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Diet Poison
Jan 20, 2008
Hooch is crazy.

Die Laughing posted:

Messiah Complex begins the Hope story, and was my way back into monthly X-Men. The follow up is Second Coming. They're both big X-Men crossovers, and pretty fun stuff.

Seconded like Scruffy. And since you read House of M, start X-Factor, at the beginning if you can Messiah Complex happens between the 4th and 5th TPBs. You don't HAVE to read X-Factor to jump right into MC but it crosses over and if you don't you'll be wondering "who the hell are some of these guys" because they don't often pop up in the "main" books. But when I read MC I hadn't read X-Factor, so it's not like you NEED to have done to follow it. I just enjoyed it more on my 2nd readthrough cause I understood it better.
And you can't go right from Messiah Complex to Second Coming (well, you could, but why would you), you've either gotta read all of the Uncanny issues in between or (and this is what I would recommend) the 3rd volume of Cable, which happens between MC and SC.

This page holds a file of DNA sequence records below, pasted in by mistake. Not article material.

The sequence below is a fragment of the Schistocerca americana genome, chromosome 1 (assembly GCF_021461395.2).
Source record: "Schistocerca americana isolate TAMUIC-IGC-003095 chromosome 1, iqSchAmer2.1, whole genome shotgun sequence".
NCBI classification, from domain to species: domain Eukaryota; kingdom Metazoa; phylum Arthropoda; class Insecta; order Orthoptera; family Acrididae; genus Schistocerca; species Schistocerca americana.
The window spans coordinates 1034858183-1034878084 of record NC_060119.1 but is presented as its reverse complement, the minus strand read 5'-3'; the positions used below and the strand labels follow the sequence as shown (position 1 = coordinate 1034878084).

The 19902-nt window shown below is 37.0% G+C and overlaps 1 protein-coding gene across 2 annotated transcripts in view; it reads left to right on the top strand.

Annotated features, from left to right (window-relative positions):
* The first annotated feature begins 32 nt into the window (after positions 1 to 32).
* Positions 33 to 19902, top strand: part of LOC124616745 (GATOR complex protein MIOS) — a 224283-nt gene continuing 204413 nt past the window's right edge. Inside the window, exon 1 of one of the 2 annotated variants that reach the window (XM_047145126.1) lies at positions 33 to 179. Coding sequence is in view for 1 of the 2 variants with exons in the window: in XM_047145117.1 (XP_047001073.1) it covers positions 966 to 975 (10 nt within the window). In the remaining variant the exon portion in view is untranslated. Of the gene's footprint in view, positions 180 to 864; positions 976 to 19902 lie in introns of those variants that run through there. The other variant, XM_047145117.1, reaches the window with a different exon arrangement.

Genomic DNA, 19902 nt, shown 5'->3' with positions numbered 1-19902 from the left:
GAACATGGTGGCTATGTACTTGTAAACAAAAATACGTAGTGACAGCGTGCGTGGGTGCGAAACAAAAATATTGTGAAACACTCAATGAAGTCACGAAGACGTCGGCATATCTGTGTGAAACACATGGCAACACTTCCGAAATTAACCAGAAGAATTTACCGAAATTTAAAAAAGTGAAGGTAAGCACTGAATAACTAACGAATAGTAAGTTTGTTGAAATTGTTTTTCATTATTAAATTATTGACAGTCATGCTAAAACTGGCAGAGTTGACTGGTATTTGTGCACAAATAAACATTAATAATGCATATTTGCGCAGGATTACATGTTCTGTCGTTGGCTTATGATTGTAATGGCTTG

Okay, I can ramble all day. Who is this even for.. triplexpac! Here's going on the theory that you'll pick your name out of skimming poo poo. I'd say pick up "X-Factor vol 1: The Longest Night" and "X-Men: Messiah Complex". And if you like MC, pick up "Cable: Messiah War" (NOT to be confused with "X-Force/Cable: Messiah War", which comes later. Who the hell can I blame for that oversight?) for the Fun and Happy Adventures of Cable and Hope in the Future.

edit: Ah jesus, top of a new page.

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Madrox
Jan 31, 2001

Does whatever
a multiple can.


I recently became aware of how awesome artist Fiona Staples is. I remember really taking notice of her covers for the DV8: Gods and Monsters series, but didn't track down more stuff at that time. I'm very excited for her and Brian K. Vaughn's upcoming series Saga (she's doing covers and interiors on this). Can anyone recommend other work by her?

EVGA Longoria
Dec 25, 2005

Let's go exploring!


triplexpac posted:

I was really into the X-men as a kid, but then stopped buying comics. I've been spending the past few months getting caught up on the X-Men universe, wondering if I'm missing anything great. I've read:

• A bunch of the Whedon Astonishing X-Men
• House of M
• and I'm reading New X-Men right now

currently I'm caught up on the last few months of
• The main Cyclops & Wolverine books
• X-Men Legacy